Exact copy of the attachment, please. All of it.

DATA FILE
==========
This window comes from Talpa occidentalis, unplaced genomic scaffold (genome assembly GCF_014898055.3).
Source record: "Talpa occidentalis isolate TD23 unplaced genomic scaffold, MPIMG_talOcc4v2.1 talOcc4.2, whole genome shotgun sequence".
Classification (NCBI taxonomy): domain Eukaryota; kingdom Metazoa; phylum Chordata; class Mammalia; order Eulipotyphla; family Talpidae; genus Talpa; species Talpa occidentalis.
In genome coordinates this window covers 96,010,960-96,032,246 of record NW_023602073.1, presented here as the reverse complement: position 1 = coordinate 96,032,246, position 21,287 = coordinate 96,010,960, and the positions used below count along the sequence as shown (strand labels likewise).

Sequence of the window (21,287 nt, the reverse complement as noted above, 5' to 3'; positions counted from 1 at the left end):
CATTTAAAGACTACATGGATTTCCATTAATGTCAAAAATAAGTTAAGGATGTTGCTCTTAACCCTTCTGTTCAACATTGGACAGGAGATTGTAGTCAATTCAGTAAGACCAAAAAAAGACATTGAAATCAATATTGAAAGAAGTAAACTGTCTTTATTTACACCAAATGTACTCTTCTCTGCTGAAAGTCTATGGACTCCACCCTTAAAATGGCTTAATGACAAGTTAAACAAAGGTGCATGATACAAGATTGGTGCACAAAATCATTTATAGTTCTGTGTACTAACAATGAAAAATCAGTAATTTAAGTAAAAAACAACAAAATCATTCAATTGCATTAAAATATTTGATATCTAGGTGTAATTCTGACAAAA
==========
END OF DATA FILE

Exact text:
This window comes from Talpa occidentalis, unplaced genomic scaffold (genome assembly GCF_014898055.3).
Source record: "Talpa occidentalis isolate TD23 unplaced genomic scaffold, MPIMG_talOcc4v2.1 talOcc4.2, whole genome shotgun sequence".
Classification (NCBI taxonomy): domain Eukaryota; kingdom Metazoa; phylum Chordata; class Mammalia; order Eulipotyphla; family Talpidae; genus Talpa; species Talpa occidentalis.
In genome coordinates this window covers 96,010,960-96,032,246 of record NW_023602073.1, presented here as the reverse complement: position 1 = coordinate 96,032,246, position 21,287 = coordinate 96,010,960, and the positions used below count along the sequence as shown (strand labels likewise).

Sequence of the window (21,287 nt, the reverse complement as noted above, 5' to 3'; positions counted from 1 at the left end):
CATTTAAAGACTACATGGATTTCCATTAATGTCAAAAATAAGTTAAGGATGTTGCTCTTAACCCTTCTGTTCAACATTGGACAGGAGATTGTAGTCAATTCAGTAAGACCAAAAAAAGACATTGAAATCAATATTGAAAGAAGTAAACTGTCTTTATTTACACCAAATGTACTCTTCTCTGCTGAAAGTCTATGGACTCCACCCTTAAAATGGCTTAATGACAAGTTAAACAAAGGTGCATGATACAAGATTGGTGCACAAAATCATTTATAGTTCTGTGTACTAACAATGAAAAATCAGTAATTTAAGTAAAAAACAACAAAATCATTCAATTGCATTAAAATATTTGATATCTAGGTGTAATTCTGACAAAA